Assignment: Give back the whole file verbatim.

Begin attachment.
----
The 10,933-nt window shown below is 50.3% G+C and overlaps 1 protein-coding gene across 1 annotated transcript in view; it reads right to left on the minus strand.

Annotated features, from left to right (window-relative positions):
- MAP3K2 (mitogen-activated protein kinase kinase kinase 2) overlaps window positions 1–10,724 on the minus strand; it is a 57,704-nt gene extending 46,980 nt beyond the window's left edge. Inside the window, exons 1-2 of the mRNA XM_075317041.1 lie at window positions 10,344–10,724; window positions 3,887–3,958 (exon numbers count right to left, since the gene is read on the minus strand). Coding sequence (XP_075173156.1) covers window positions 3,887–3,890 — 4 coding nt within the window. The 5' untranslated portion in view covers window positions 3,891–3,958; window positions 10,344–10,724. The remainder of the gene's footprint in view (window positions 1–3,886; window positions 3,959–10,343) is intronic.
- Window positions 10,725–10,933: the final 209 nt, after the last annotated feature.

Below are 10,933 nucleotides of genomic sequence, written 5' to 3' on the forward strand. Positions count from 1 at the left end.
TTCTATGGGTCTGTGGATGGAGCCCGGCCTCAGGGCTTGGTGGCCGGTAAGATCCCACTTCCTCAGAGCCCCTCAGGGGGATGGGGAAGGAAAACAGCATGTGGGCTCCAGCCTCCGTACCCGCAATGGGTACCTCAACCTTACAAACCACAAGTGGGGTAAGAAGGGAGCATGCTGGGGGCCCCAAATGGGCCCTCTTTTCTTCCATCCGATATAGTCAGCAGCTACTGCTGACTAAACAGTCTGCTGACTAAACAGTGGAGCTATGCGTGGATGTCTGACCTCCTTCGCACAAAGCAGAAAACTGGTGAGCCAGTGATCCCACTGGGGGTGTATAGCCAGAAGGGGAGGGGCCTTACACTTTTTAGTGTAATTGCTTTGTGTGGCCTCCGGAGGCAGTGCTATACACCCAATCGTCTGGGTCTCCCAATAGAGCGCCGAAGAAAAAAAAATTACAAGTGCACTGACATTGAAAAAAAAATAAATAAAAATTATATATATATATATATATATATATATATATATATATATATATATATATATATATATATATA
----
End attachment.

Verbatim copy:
The 10,933-nt window shown below is 50.3% G+C and overlaps 1 protein-coding gene across 1 annotated transcript in view; it reads right to left on the minus strand.

Annotated features, from left to right (window-relative positions):
- MAP3K2 (mitogen-activated protein kinase kinase kinase 2) overlaps window positions 1–10,724 on the minus strand; it is a 57,704-nt gene extending 46,980 nt beyond the window's left edge. Inside the window, exons 1-2 of the mRNA XM_075317041.1 lie at window positions 10,344–10,724; window positions 3,887–3,958 (exon numbers count right to left, since the gene is read on the minus strand). Coding sequence (XP_075173156.1) covers window positions 3,887–3,890 — 4 coding nt within the window. The 5' untranslated portion in view covers window positions 3,891–3,958; window positions 10,344–10,724. The remainder of the gene's footprint in view (window positions 1–3,886; window positions 3,959–10,343) is intronic.
- Window positions 10,725–10,933: the final 209 nt, after the last annotated feature.

Below are 10,933 nucleotides of genomic sequence, written 5' to 3' on the forward strand. Positions count from 1 at the left end.
TTCTATGGGTCTGTGGATGGAGCCCGGCCTCAGGGCTTGGTGGCCGGTAAGATCCCACTTCCTCAGAGCCCCTCAGGGGGATGGGGAAGGAAAACAGCATGTGGGCTCCAGCCTCCGTACCCGCAATGGGTACCTCAACCTTACAAACCACAAGTGGGGTAAGAAGGGAGCATGCTGGGGGCCCCAAATGGGCCCTCTTTTCTTCCATCCGATATAGTCAGCAGCTACTGCTGACTAAACAGTCTGCTGACTAAACAGTGGAGCTATGCGTGGATGTCTGACCTCCTTCGCACAAAGCAGAAAACTGGTGAGCCAGTGATCCCACTGGGGGTGTATAGCCAGAAGGGGAGGGGCCTTACACTTTTTAGTGTAATTGCTTTGTGTGGCCTCCGGAGGCAGTGCTATACACCCAATCGTCTGGGTCTCCCAATAGAGCGCCGAAGAAAAAAAAATTACAAGTGCACTGACATTGAAAAAAAAATAAATAAAAATTATATATATATATATATATATATATATATATATATATATATATATATATATATATATATATA